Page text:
Observation 160732: Amanita calyptratoides Peck
When: 2014-03-04
No herbarium specimen

Notes: Growing at edge of grass along trail in oak woodland.

Proposed Names

70% (6)
Eye3 Eyes3
Recognized by sight
46% (2)
Recognized by sight: Per Rod’s comment, it’s at least in this section.

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Eye3 = Observer’s choice
Eyes3 = Current consensus

Comments

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melts into the stipe…
By: Debbie Viess (amanitarita)
2014-03-05 19:01:43 CET (+0100)

or disappears entirely. also, the dull brownish tan cap color, often subtle to almost absent cap striations and that tallow candle aspect to the stipe all help to nail this ID.

anyone ever eaten it? I have only ever collected singletons or ones a bit past their prime…all of those from the BA, not S. CA, but I do hope to remedy that next week, when I am talking to LAMS!

A good field character is the way the partial veil orten seems to “melt” into the stem.
By: R. E. Tulloss (ret)
2014-03-05 18:54:43 CET (+0100)

R

calyptratoides commonly loses that partial veil…
By: Debbie Viess (amanitarita)
2014-03-05 18:29:33 CET (+0100)

and then it can be easily confused with a grisette.

your obsie here corresponds to my collections of this species as well.

they are apparently much more common in S. CA than in Central CA.

Thanks for all the info
By: Randy Longnecker (Randy L.)
2014-03-05 18:23:50 CET (+0100)

This is a new species to me, very cool.

No concerns that I know of., Nathan. EDITTED.
By: R. E. Tulloss (ret)
2014-03-05 18:01:08 CET (+0100)

Santiago Sanchez from Jean-Marc Moncalvo’s lab in Toronto extracted DNA from quite a few of my collections of calyptratoides from locations ranging from the SF Bay Area to the region of Los Angeles (roughly, where the type came from). Genetically it appears to be all the same. So we have no evidence indicating that there is a cryptic look-alike in California. Within a short period of time (this year I hope), the first set of data from Santiago’s work will be published and the genes will appear in GenBank.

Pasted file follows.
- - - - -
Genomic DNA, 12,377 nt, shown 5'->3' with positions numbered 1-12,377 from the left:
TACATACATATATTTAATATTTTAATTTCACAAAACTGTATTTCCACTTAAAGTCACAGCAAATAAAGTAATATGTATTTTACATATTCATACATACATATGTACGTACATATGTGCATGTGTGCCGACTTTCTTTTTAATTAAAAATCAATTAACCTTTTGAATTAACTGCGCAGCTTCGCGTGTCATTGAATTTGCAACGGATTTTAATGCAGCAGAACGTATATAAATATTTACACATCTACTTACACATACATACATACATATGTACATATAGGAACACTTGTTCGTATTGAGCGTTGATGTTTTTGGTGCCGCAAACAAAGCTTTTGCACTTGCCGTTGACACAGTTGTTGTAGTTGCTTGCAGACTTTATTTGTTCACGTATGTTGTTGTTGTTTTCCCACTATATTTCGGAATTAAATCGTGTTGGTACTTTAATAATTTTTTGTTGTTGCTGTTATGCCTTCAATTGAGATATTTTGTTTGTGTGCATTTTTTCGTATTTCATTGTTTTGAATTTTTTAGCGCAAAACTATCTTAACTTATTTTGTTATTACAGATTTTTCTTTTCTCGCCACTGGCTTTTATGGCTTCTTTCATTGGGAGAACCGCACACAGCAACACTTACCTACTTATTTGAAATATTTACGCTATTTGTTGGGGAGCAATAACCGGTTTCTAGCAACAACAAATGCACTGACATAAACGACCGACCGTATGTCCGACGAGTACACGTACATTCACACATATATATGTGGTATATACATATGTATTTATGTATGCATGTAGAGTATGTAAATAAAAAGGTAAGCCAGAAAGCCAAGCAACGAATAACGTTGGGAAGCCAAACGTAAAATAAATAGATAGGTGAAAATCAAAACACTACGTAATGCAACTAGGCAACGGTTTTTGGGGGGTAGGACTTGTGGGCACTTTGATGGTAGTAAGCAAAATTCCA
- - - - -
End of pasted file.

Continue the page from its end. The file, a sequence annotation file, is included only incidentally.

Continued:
Compared to a lot of North American taxa, the evidence backing up the concept of calyptratoides (by which we can recognize it in the field) seems good right now.

There is material in central Mexico that looks like calyptratoides and may be segregatable. I’m not sure if I have the last word on that. Those sequences also came from my herbarium material; so we have “captive” specimens that can be used for further study as may be necessary.

We are about to get a jump forward in the amount of genetic data available on the Caesareae.

Very best,

Rod

Are there concerns about applying Amanita calyptratoides?
By: Nathan Wilson (nathan)
2014-03-05 16:17:49 CET (+0100)

This looks like classic specimens of this species to me, so I’m curious what Darvin and Noah would call if not this.

Just for clarification…
By: R. E. Tulloss (ret)
2014-03-05 14:42:41 CET (+0100)

Randy, the ring on the stem (in the Northern Hemisphere and Western Hemisphere, is a marker indicating the specie can be assigned to sect. Caesareae. I think that Darvin has got the ID.

There are some quite similar pictures and other data here:

http://www.amanitaceae.org?Amanita+calyptratoides.

Very best,

Rod

Created: 2014-03-05 05:16:01 CET (+0100)
Last modified: 2014-03-14 02:09:09 CET (+0100)
Viewed: 111 times, last viewed: 2016-11-25 04:08:59 CET (+0100)
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